Analysis: Swiss hold referendum over multinationals’ tax perks
US MEDICAL implant maker Zimmer Biomet’s decision on a potential $40 million (R537.25m) investment in its Swiss factory has been put on hold until the outcome of a referendum next month on tax reform.
A long-standing tax break that has attracted thousands of companies to Switzerland is set to go and the issue for Zimmer and some 24 000 international firms is how the new regime will stack up against other lowtax jurisdictions.
That’s not immediately clear as Switzerland’s 26 regions, or cantons, set their business taxes. Consultants KPMG reckon the average Swiss corporate rate will be about 14 percent after the reform, above Ireland’s 12.5 percent, but lower in some cantons. (Graphic on tax rates: http://tmsnrt.rs/2kdi2Ow)
Switzerland has been in the EU’s firing line for years, because cantons have a special tax status for foreign companies that means some pay virtually no tax over an effective federal tax of 7.8 percent.
The country agreed with Brussels in 2014 to abolish this status as it allows some foreign firms to pay far lower tax on overseas earnings, an attractive perk for multinationals looking to lower tax bills.
Most Swiss recognise the country needs tax reform to avoid being blacklisted as a low-tax pariah, but the new measures proposed to help companies offset the loss of the special status breaks have created deep divisions.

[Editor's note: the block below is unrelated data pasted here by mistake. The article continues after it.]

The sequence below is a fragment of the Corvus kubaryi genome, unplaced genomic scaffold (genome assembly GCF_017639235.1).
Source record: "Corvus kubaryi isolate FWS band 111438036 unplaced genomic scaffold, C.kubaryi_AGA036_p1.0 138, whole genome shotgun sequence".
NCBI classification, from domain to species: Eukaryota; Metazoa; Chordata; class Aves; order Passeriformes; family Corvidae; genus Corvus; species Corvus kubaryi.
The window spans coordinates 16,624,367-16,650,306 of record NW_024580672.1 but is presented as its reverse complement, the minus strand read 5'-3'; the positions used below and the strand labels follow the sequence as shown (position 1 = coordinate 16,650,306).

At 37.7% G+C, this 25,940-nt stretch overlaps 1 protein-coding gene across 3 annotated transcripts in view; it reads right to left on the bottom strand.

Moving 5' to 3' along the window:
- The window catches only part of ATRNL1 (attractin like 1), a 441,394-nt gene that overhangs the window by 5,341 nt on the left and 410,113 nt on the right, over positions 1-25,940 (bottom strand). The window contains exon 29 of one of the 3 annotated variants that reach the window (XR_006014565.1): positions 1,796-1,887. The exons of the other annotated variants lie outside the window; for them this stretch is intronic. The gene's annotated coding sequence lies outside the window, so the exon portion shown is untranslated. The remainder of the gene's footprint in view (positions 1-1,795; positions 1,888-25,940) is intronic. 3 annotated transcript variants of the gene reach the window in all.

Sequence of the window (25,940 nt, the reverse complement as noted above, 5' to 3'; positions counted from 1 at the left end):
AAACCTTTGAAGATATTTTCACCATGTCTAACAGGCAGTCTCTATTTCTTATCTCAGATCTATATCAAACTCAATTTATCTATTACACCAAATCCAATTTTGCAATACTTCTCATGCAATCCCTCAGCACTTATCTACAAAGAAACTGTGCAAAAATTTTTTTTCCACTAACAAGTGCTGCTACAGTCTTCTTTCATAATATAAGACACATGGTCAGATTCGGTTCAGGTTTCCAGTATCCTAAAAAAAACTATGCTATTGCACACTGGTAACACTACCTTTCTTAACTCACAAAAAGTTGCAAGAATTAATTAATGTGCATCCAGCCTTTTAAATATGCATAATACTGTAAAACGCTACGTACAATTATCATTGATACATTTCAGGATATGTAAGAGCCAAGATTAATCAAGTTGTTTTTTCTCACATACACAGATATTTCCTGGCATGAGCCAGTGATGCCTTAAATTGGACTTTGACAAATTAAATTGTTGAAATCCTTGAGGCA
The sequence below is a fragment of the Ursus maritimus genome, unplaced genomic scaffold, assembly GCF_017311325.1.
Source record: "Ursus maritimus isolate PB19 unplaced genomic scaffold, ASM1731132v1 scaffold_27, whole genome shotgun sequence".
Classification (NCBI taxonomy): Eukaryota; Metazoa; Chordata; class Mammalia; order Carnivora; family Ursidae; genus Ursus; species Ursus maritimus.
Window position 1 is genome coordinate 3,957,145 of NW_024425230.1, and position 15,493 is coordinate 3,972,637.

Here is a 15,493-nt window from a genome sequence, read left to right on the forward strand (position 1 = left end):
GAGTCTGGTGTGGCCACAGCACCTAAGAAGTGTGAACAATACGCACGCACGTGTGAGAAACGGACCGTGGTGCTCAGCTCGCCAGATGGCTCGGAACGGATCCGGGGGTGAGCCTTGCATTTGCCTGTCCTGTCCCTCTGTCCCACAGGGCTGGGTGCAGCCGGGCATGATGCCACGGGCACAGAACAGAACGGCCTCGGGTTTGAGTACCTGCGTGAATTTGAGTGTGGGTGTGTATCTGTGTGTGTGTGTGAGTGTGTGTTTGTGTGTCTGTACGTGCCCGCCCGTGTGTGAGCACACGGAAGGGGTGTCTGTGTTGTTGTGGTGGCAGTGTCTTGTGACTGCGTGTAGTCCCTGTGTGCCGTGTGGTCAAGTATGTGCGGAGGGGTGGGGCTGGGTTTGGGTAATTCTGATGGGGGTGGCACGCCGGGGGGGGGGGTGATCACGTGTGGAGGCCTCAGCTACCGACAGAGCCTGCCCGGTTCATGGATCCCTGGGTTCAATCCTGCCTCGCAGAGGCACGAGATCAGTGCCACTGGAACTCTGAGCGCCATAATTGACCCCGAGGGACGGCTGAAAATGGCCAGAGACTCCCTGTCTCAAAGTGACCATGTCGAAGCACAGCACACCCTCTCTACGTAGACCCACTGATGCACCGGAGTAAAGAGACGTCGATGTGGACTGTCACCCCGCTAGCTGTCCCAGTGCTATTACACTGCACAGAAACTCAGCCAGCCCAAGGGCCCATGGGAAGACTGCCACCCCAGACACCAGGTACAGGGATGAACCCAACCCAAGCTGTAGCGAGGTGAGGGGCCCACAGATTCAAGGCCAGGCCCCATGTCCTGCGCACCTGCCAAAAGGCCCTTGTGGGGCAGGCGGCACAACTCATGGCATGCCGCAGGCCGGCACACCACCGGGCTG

Companies will get tax breaks on research and development in Switzerland, profits from patents developed there and deductions for excess company equity.
In addition, many cantons say they will also reduce corporate tax rates for all companies to reduce the fiscal burden and dissuade multinationals from leaving.
Zug, for example, taxes special status firms at 8 percent to 11 percent and ordinary companies at 14.6 percent. After the reforms, it plans to tax all companies at 12 percent.
The “No” campaign comes from a coalition including the Social Democrat Party, Greens, trade unions and church leaders, as well as some from right-leaning parties that back the proposals.
They say the reforms overall will lead to lower tax revenue, and fear the public will bear the brunt through cuts in public services or higher personal taxes.
The federal government has pledged to give cantons an extra (Swiss francs) CHF1.1 billion (R14.78bn) to help cover expected budget shortfalls.
But critics say the new tax breaks would punch a CHF3bn hole in budgets. They estimate that in Zurich, citizens would face a 14 percent increase in income tax to cover an expected annual shortfall of CHF223 million.
“No one is disputing that there is a need for reform, but with this proposal ordinary people are financing the big companies who are taking record dividends out of Switzerland,” said Swiss lawmaker Jacqueline Badran.
After parliament approved the measures last year, critics gathered the 50 000 signatures needed to trigger the February 12 referendum, which can overturn the parliamentary vote.
Those backing the government say the reforms strike a balance between abolishing the tax breaks criticised by Brussels and new measures that will keep Switzerland competitive. –Reuters
Employees pack implant nails at a plant of medical implants maker Zimmer Biomet in Winterthur, Switzerland.